Businesses surveyed by the Government have reported being negatively affected by unfair practices including being threatened, verbally abused and blacklisted after asking for payment.
A range of businesses were surveyed by the Government and around half of them had experienced what they considered to be unfair conduct or contract terms.
It led to Consumer Affairs Minister Kris Faafoi and Minister for Small Business Stuart Nash to announce proposed measures to better protect businesses and consumers from unfair commercial practices.
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"We're taking action to prohibit the most serious types of commercial misconduct, and to ensure there are better protections against unfair contract terms," Faafoi said on Tuesday.
The Government is proposing prohibiting conduct that is "unconscionable", described as "the very worst type of behaviour, or serious misconduct that goes far beyond being commercially necessary or appropriate".
It also wants to extend consumer protections under the Fair Trading Act against unfair contract terms to also protect business contracts with a value below $250,000.
Nash said some of the examples of misconduct that people in business provided during a recent consultation on the issue were particularly concerning.
"We heard about a range of potentially unfair contract terms, including extended payment terms, one-sided contract terms, and businesses being locked-in to contracts for long periods of time," he said.
"We also heard that some businesses aren't complying with the terms of existing contracts, making excessive demands, and blacklisting and bullying their suppliers."
The Government heard of suppliers being made to pay compensation to retailers for perceived losses after they ran promotions with other retailers.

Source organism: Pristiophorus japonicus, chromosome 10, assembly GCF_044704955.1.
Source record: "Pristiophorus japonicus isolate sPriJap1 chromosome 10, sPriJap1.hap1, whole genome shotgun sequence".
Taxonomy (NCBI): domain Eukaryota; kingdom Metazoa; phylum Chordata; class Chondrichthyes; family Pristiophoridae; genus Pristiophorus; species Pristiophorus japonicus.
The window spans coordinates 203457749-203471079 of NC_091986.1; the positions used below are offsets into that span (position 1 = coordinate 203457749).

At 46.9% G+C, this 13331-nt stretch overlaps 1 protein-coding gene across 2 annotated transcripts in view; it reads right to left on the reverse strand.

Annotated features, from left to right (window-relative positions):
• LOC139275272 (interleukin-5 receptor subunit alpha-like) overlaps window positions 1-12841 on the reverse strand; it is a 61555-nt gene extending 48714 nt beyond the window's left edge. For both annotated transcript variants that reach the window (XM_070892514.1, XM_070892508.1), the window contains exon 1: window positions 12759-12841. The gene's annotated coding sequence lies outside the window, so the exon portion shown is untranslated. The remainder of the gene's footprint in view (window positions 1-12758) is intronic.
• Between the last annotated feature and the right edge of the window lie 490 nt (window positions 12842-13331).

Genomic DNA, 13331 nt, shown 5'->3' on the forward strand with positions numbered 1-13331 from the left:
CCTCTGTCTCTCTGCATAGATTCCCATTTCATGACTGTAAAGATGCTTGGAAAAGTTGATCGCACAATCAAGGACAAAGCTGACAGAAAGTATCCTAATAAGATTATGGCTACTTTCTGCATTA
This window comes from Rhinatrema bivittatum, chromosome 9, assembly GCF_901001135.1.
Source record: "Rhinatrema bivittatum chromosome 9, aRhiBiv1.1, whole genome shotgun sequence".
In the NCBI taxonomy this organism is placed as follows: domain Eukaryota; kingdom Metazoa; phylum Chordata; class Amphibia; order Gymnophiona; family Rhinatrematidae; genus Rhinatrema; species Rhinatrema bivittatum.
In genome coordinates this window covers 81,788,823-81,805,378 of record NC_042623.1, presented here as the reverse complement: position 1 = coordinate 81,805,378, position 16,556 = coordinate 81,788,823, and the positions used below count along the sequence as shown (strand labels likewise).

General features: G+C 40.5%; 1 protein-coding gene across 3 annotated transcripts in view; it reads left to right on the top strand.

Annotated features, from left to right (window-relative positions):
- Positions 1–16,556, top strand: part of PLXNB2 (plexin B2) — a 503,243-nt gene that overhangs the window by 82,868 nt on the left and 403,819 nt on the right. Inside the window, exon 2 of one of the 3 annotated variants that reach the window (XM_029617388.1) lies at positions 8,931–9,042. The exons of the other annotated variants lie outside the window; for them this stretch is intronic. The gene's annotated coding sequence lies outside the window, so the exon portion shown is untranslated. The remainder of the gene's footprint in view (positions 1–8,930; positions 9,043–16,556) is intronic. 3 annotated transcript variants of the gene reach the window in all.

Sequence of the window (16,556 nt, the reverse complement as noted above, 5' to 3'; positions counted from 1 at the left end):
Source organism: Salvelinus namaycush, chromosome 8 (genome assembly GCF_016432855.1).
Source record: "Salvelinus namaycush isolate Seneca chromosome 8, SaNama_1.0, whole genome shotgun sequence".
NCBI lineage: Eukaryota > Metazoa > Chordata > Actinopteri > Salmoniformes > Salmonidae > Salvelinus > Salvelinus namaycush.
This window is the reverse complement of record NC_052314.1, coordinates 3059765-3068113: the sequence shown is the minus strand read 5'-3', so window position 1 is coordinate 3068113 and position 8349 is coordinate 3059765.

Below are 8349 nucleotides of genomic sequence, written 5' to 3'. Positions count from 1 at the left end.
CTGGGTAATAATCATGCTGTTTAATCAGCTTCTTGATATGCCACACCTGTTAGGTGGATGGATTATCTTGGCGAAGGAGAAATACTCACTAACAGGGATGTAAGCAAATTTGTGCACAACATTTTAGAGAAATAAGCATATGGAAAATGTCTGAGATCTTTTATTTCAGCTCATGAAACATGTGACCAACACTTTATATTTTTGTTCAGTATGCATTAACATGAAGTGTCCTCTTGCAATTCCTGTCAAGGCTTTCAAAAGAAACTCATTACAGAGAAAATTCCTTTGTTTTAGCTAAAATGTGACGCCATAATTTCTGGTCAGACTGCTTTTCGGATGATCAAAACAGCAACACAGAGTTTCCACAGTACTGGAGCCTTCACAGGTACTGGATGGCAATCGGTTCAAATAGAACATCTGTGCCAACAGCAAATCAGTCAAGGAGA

It also heard of contractors having the scope of their work increased without consultation or compensation.
Other instances included a lender who repossessed and dumped a borrower's personal items, not to recover their unpaid debt but to send a message.
The Government also heard of a trader who used aggressive sales tactics to sell expensive skincare products to vulnerable people, including two with autism who paid $10,000 for their purchases.
"While we don't know the full details around each case, these examples indicate just how pervasive the problem is for both businesses and consumers," Faafoi said.
The Government also heard of a mobile trader who entered a mental health unit and signed up nearly all its patients to unreasonable contracts for phones and PlayStation consoles.
Faafoid said the Government expected to introduce changes through a Fair Trading Amendment Bill by early next year.
It follows the Government's proposed measures to protect consumers from loan shark lenders who charge high interest on small loans.
Faafoi announced earlier this month that the amount of interest loan sharks charge per day will be limited to 0.8 percent if the Government's legislation passes.
The Government is also proposing measures to regulate mobile traders, such as 'truck shops', who often sell goods on credit at inflated prices, particularly in low-income areas.